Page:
Many marijuana growers know that enriching the air in their grow rooms and greenhouses can really affect yield. Operating CO2 generating equipment properly can be a bit tricky, and dangerous if done incorrectly. To address this issue several companies offer fantastic equipment designed to control CO2 generating appliances. These controllers are really the best way to sequence your enrichment cycles but are rather expensive. There is of course another way, we can approximate appropriate enrichment periods using this simple formula.
Room Volume (adjusted target CO2 Concentration) ---------------------------------------------- = Burn time*, in minutes to reach target CO2 input/min
*If you are using bottled CO2 just replace the term ‘burn’ with ‘on’, the math works exactly the same any enrichment method what has a measurable output. Use this link if you don’t like math.
Before we begin with the equations lets establish a hypothetical situation. Let us say you just purchased a propane burning CO2 generator which produces 13 cubic feet of CO2/hour, in fact lets say it’s a C.A.P. GEN-1. Next lets pretend your grow room or greenhouse is 10’x10’x’10’, I chose these even numbers to simplify the math. Finally we should establish an approximate ambient CO2 concentration for your area. Atmospheric CO2 tends to range from 300-600ppm, expect to find higher levels of CO2 in busy cities and lower levels in rural areas. For this example lets assume your grow room is in the country with an ambient CO2 concentration of 300ppm.
Lets recap the parameters we’ve established;
- Output of CO2 generating appliance = 13 cubic feet/hour
- Grow room or greenhouse dimensions = 10’x10’x10’
- Ambient CO2 concentration = 300ppm
Calculating Room Volume
So we have some numbers to work with but they are not quite ready to enter into my equation. Before we begin, we need to convert your room dimensions into a volumetric value expressed in cubic foot units. I will demonstrate;
Length x Width x Height = Volume 10’x10’x10’= 100’x10’= 1000 cubic feet
Calculating target CO2 Concentration and Adjusting for Ambient
Marijuana plants are theoretically capable of processing CO2 in concentrations as high as 2000ppm, however, this is dependent on many factors and requires that every other facet of plant health is in perfect balance. Laboratory trials on plants often fail to meet these requirements or are only able to maintain the balance for a short time, for this reason 1800ppm is often considered to be ideal CO2 level. Concentrations beyond 1800ppm offer only diminishing return. For this tutorial let us use 1800ppm as our CO2 concentration target.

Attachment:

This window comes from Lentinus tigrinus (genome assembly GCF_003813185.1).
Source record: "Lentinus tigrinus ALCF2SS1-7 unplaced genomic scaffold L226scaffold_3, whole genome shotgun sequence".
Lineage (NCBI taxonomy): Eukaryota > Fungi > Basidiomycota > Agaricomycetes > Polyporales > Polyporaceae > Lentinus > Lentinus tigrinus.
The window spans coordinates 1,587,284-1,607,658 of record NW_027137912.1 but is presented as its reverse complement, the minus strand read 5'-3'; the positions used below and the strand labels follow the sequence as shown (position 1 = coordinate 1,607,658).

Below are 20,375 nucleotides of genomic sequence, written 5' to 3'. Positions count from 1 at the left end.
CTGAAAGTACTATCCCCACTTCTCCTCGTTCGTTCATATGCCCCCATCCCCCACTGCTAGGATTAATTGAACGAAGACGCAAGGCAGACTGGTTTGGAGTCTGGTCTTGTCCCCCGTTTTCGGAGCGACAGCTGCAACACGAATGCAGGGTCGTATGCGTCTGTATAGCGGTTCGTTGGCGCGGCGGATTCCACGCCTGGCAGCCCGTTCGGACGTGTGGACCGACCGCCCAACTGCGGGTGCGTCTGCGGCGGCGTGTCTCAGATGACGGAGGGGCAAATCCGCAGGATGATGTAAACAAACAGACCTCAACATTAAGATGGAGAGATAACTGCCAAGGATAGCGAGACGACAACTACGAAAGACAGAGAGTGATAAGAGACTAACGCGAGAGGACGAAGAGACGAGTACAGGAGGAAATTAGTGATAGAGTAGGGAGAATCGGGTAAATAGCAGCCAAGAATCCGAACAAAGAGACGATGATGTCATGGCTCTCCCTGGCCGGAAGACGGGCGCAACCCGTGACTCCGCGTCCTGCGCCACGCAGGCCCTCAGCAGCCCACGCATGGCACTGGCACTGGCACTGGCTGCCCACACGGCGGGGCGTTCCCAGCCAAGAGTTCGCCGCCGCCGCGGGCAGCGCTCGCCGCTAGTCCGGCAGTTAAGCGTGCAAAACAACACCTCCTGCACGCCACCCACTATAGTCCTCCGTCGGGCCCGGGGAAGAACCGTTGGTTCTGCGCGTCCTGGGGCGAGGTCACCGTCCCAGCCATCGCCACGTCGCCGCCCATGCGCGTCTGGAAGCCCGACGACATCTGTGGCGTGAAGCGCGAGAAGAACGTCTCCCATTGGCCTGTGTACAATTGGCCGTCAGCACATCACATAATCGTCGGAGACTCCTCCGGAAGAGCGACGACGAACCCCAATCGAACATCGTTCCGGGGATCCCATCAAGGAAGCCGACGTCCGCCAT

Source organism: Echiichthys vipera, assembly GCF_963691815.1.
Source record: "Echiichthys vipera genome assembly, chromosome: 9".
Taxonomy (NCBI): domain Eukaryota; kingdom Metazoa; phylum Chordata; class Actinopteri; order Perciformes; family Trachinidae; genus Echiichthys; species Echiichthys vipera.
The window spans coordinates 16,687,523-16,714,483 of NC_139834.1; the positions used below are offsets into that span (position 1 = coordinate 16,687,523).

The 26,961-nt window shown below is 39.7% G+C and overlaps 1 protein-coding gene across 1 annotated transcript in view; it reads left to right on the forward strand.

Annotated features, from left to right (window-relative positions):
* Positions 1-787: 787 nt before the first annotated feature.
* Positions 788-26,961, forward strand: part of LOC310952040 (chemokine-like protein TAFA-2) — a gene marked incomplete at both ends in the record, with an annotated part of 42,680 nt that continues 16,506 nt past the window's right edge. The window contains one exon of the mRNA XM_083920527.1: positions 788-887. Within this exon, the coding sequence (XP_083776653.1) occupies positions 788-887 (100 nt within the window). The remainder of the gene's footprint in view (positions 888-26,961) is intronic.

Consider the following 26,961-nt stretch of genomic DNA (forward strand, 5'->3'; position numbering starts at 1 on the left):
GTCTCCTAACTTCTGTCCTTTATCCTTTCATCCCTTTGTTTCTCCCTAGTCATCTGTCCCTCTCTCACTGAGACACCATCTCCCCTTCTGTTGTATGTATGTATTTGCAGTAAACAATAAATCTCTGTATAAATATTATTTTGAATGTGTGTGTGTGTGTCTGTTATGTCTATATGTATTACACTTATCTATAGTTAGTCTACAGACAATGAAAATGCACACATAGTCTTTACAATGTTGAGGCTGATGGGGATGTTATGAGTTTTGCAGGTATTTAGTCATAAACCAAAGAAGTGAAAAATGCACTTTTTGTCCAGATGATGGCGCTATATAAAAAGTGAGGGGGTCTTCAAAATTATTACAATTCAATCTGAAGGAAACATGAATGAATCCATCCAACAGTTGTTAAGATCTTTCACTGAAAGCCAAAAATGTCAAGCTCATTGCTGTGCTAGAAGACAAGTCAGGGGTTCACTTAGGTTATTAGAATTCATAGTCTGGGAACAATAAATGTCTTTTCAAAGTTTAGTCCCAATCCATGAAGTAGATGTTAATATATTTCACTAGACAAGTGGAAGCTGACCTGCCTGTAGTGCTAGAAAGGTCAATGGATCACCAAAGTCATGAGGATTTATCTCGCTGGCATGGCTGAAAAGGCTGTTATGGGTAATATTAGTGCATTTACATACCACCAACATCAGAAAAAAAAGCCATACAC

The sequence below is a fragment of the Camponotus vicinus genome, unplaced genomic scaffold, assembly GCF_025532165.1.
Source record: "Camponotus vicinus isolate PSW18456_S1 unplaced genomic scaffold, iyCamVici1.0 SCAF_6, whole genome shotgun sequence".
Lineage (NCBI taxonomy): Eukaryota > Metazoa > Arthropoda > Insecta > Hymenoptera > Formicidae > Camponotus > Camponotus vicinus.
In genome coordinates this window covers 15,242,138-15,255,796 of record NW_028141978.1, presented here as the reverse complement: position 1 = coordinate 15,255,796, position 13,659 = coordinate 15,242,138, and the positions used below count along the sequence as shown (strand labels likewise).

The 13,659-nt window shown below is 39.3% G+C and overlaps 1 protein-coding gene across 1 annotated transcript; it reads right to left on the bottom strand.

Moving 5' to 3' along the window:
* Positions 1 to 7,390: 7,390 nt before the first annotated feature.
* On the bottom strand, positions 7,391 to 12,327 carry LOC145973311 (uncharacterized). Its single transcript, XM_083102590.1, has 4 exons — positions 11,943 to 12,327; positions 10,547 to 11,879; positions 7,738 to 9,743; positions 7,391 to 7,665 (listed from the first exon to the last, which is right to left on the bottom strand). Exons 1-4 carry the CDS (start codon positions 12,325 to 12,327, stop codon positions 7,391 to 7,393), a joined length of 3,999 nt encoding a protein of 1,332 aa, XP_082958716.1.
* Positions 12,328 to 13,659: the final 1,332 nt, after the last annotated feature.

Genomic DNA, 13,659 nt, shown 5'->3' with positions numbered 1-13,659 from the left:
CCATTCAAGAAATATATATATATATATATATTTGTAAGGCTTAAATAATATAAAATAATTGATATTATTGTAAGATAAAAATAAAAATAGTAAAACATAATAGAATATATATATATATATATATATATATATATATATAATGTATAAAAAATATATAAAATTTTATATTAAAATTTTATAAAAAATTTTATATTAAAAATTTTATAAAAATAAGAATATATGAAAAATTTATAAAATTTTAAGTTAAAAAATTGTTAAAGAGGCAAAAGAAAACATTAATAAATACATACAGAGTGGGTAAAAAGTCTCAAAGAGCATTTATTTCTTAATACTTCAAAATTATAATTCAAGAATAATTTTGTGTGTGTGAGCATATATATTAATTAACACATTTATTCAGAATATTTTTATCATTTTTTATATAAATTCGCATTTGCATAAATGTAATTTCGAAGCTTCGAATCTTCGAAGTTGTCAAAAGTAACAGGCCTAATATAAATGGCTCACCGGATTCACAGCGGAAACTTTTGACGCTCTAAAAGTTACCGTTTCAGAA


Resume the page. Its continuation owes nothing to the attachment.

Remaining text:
We have already established your ambient atmospheric level as 300ppm so we can now subtract that from the target CO2 value.
Target CO2 concentration - ambient atmospheric = adjusted value example: 1800ppm - 300ppm = 1500ppm
Next, to greatly simplify the math we will convert our CO2 value from parts per million into a decimal value. To do this simply multiply your ppm value by 0.000001, or use this idiot proof calculator. Lets input our values;
ppm value x 0.000001 = decimal value example: 1500 x 0.000001 = .0015
Converting CO2 generator output
Now we need to convert our burner output into cubic feet per minute. The generator used in this tutorial has an output of 13 cubic feet per hour, to convert simply divide this value by 60.
output in cubic feet per hour/ 60 = output in cubic feet per minute example: 13 / 60 = .216 cubic feet per minute
Build your Equation
Room Volume (adjusted target CO2 Concentration) --------------------------------------------- CO2 input/min
Next, lets insert our example variables and solve;
1000(.0015) ------------- .216=
1.5 ---- = 6.9 .216
What it all means
So according to the math our pretend grow room should reach 1800ppm CO2 concentration after a 7 minute burn from our C.A.P. Gen-1. This may be the case if our room was sealed and if several other variables like elevation, temperature and barometric pressure are kept “nominal”. But, its close enough, and as good as we’re going to get without using specialized equipment.
There are other factors to consider too, a 7 minute burn will likely raise room temperatures which could trigger an automated exhaust cycle. Also your plants will be busy converting the CO2 into oxygen which will lower the overall saturation. Finding this balance between temperature and atmospheric enrichment is part of fine tuning the room, and every room is different.
CO2 Generating Appliance output
Most of the time you can find the output rating of your CO2 generating appliance printed on it’s packaging, housing or attached literature. If your propane or natural gas burning appliance was not built with CO2 enrichment as it’s primary function you can still determine its CO2 output by using it’s BTU output. This is rarely the case and probably only applies to growers who want to use their propane burning water heater or furnace to enrich their garden or greenhouse.
Marijuana Growers HQ does not recommend use of household, gas burning appliances for CO2 enrichment but it can be done. Diverting vent gas from your water heater or furnace into your home is VERY dangerous and has lethal potential.
To convert BTU output to CO2 output use the following formulas;
Btu/Hour(1.18) ------------- 1000
Btu/Hour --------- 1000
Of course, different ways of introducing these exhaust gasses would be needed. Water heaters turn on and off on their own schedule. Perhaps another reason not to try something foolish like this, but above are the conversions anyway.
Calculating CO2 Enrichment,